Eat Food. Not too Much. Mostly Plants

The title of this post is MICHAEL POLLEN'S boiled down and simplified advice to the ever-complex and often confusing answers to the proverbial question: What should I eat. He explains this and elaborates in the excellent article that recently appeared in the NY Times:


I strongly recommend reading this article. For a sneak peak:
Of course it’s also a lot easier to slap a health claim on a box of sugary cereal than on a potato or carrot, with the perverse result that the most healthful foods in the supermarket sit there quietly in the produce section, silent as stroke victims, while a few aisles over, the Cocoa Puffs and Lucky Charms are screaming about their newfound whole-grain goodness.

“The problem with nutrient-by-nutrient nutrition science,” points out Marion Nestle, the New York University nutritionist, “is that it takes the nutrient out of the context of food, the food out of the context of diet and the diet out of the context of lifestyle.”

Not everyone can afford to eat well in America, which is shameful, but most of us can: Americans spend, on average, less than 10 percent of their income on food, down from 24 percent in 1947, and less than the citizens of any other nation. And those of us who can afford to eat well should. Paying more for food well grown in good soils — whether certified organic or not — will contribute not only to your health (by reducing exposure to pesticides) but also to the health of others who might not themselves be able to afford that sort of food: the people who grow it and the people who live downstream, and downwind, of the farms where it is grown.

If this kind of reading is of interest to you, (and I think it should at least concern everybody, if not fascinate) be sure to check out Pollen's book: OMNIVORE'S DILEMMA

cheers ...


Pillow Lines

When you look near the upper, right corner of this blog you get a sense of the contents of this particular blog. PILLOW LINES is not whispering sweet nothings to my girlfriend, but rather jargon from the ski/snowboard culture. I am guessing that many people who have looked at this blog do not understand what that means; however, I have not recieved a question on the matter. Maybe nobody looks up there. Well, "Pillow Lines" was my way of saying that there will be posts relating to my skiing exploits.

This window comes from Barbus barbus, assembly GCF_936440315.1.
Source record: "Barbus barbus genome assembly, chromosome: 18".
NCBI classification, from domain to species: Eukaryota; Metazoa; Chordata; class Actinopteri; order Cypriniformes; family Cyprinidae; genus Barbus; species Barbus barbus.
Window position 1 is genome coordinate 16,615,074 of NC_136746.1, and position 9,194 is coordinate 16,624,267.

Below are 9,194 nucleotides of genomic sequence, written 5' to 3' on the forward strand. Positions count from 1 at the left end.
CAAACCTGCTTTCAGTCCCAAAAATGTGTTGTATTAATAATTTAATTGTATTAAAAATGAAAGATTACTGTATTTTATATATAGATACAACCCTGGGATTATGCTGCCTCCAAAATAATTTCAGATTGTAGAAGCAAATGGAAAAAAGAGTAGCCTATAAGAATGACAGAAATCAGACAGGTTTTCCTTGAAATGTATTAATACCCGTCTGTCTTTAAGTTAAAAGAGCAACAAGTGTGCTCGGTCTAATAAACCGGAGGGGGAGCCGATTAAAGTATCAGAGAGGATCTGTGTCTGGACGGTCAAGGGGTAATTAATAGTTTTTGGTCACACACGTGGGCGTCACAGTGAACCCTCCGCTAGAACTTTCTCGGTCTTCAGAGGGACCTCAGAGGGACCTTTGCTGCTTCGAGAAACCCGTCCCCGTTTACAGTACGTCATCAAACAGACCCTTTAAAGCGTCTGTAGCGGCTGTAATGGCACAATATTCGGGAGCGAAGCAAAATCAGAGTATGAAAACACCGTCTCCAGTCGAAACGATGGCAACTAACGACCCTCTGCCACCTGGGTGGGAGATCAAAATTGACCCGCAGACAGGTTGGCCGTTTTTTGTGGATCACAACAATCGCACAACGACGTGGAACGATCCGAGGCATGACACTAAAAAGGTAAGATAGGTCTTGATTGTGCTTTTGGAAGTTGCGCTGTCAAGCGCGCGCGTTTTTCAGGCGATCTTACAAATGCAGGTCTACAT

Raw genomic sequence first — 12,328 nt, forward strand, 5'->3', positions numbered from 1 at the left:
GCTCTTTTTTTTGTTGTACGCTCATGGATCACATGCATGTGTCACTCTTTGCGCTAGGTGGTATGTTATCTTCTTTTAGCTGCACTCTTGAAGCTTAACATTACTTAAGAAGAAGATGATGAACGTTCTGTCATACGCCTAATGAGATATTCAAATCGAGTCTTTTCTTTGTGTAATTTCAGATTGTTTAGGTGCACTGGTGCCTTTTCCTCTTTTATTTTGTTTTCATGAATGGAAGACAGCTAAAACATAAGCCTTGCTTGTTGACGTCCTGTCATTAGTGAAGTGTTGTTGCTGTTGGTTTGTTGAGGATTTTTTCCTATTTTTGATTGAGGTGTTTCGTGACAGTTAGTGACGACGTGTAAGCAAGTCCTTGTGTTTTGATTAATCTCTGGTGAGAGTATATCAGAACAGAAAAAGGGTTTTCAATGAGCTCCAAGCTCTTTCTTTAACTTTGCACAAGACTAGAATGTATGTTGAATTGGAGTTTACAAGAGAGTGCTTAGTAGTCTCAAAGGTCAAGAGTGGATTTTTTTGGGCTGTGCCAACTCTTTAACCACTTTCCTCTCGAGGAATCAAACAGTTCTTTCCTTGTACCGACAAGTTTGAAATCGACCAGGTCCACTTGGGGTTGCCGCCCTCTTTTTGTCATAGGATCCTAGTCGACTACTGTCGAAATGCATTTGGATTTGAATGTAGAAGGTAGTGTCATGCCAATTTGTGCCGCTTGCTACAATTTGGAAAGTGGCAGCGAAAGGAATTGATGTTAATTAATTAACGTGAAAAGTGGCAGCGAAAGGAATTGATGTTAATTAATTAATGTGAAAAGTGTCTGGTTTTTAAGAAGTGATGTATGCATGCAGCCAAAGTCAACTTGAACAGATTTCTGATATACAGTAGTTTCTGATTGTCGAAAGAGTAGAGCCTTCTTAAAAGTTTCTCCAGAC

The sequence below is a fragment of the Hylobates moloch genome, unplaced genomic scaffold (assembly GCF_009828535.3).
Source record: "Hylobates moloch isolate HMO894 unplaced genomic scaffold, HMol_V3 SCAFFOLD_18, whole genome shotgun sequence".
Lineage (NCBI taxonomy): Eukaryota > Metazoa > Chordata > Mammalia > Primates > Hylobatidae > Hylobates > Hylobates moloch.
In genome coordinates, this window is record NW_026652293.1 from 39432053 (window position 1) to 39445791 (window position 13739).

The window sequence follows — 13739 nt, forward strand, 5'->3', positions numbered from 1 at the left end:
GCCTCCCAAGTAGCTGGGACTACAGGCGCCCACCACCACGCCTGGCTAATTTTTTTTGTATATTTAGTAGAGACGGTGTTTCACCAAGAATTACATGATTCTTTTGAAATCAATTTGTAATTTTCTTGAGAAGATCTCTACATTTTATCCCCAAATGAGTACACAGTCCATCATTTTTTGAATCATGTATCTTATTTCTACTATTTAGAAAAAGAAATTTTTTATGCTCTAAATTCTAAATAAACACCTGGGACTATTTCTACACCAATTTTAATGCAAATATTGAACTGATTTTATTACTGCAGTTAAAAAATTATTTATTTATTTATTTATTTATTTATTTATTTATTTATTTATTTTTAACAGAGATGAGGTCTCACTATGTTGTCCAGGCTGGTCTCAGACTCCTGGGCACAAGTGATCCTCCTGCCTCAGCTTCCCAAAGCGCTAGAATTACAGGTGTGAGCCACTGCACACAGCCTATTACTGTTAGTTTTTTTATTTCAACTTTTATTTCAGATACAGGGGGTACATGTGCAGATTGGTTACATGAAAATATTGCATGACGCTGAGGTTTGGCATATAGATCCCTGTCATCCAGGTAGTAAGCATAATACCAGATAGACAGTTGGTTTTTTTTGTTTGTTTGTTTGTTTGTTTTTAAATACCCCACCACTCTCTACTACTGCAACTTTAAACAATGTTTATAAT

Recently, my good friend Jonaven Moore - Pro Snowboarder - sent me these pictures, and I realized it was the perfect opportunity to further explain and illustrate to anyone who may not know what a pillo line truely is. These two pictures show the very essence of a pillow line, albeit, a quite large and bold line that happens to be right off the Trans-Canada Highway, adding a certain frogger element to the mix. To add just one more degree of explanation, the unique feature of a pillow line is that it allows you to descend over a large cliff or boulder field using the pillows to check your speed and directionality. Ok, everyone clear now??? In case you don't know, I have started a new blog dedicated strictly to my "on snow" adventures: www.SurfaceHoar.blogspot.com


IP update

This semester I am pusuing a focus in Intelletual Property at full speed. After last semester's IP survery course, I am now taking International IP, Trademark, Trademark Lab, Patent Litigation Lab, IP Audit Lab, and Copyright Law. Professor Townsend-Gard was my IP Survey course instructor and I am excited to be in her course again for Copyright. She is a bundle of energy, talks VERY fast, is never dull. She incorporates several presentations and videos keeping things very current and fun. The latest video is below and is the buzz of copyright law right now illustrating the degree to which we all copy each other's creative works to make more creative works. Enjoy.